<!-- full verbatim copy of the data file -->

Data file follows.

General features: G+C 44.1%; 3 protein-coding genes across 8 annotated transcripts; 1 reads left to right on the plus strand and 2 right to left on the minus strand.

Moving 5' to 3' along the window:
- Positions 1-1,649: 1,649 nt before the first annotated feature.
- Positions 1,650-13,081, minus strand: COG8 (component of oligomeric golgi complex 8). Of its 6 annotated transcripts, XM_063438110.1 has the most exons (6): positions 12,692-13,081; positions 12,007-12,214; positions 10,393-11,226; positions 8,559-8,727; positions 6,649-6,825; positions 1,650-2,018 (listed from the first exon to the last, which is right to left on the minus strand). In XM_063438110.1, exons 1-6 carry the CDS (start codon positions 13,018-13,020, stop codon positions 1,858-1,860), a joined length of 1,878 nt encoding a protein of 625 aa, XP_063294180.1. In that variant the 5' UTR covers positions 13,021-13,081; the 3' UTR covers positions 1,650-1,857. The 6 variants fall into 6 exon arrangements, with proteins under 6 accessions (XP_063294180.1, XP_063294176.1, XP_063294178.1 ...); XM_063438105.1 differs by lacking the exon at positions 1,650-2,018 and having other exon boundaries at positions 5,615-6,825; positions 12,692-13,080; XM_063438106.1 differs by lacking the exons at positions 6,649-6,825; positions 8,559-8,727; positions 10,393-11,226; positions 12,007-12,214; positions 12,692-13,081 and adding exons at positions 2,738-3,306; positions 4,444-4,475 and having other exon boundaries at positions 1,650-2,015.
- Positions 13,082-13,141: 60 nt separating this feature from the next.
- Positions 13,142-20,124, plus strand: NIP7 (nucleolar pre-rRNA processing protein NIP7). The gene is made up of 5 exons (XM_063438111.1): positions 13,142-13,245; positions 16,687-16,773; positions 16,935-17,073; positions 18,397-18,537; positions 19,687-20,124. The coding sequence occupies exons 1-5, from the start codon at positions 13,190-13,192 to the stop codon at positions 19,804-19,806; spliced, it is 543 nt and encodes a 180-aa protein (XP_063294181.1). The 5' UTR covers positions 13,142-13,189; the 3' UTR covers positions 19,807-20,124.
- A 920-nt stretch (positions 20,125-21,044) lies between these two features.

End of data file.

General features: G+C 44.1%; 3 protein-coding genes across 8 annotated transcripts; 1 reads left to right on the plus strand and 2 right to left on the minus strand.

Moving 5' to 3' along the window:
- Positions 1-1,649: 1,649 nt before the first annotated feature.
- Positions 1,650-13,081, minus strand: COG8 (component of oligomeric golgi complex 8). Of its 6 annotated transcripts, XM_063438110.1 has the most exons (6): positions 12,692-13,081; positions 12,007-12,214; positions 10,393-11,226; positions 8,559-8,727; positions 6,649-6,825; positions 1,650-2,018 (listed from the first exon to the last, which is right to left on the minus strand). In XM_063438110.1, exons 1-6 carry the CDS (start codon positions 13,018-13,020, stop codon positions 1,858-1,860), a joined length of 1,878 nt encoding a protein of 625 aa, XP_063294180.1. In that variant the 5' UTR covers positions 13,021-13,081; the 3' UTR covers positions 1,650-1,857. The 6 variants fall into 6 exon arrangements, with proteins under 6 accessions (XP_063294180.1, XP_063294176.1, XP_063294178.1 ...); XM_063438105.1 differs by lacking the exon at positions 1,650-2,018 and having other exon boundaries at positions 5,615-6,825; positions 12,692-13,080; XM_063438106.1 differs by lacking the exons at positions 6,649-6,825; positions 8,559-8,727; positions 10,393-11,226; positions 12,007-12,214; positions 12,692-13,081 and adding exons at positions 2,738-3,306; positions 4,444-4,475 and having other exon boundaries at positions 1,650-2,015.
- Positions 13,082-13,141: 60 nt separating this feature from the next.
- Positions 13,142-20,124, plus strand: NIP7 (nucleolar pre-rRNA processing protein NIP7). The gene is made up of 5 exons (XM_063438111.1): positions 13,142-13,245; positions 16,687-16,773; positions 16,935-17,073; positions 18,397-18,537; positions 19,687-20,124. The coding sequence occupies exons 1-5, from the start codon at positions 13,190-13,192 to the stop codon at positions 19,804-19,806; spliced, it is 543 nt and encodes a 180-aa protein (XP_063294181.1). The 5' UTR covers positions 13,142-13,189; the 3' UTR covers positions 19,807-20,124.
- A 920-nt stretch (positions 20,125-21,044) lies between these two features.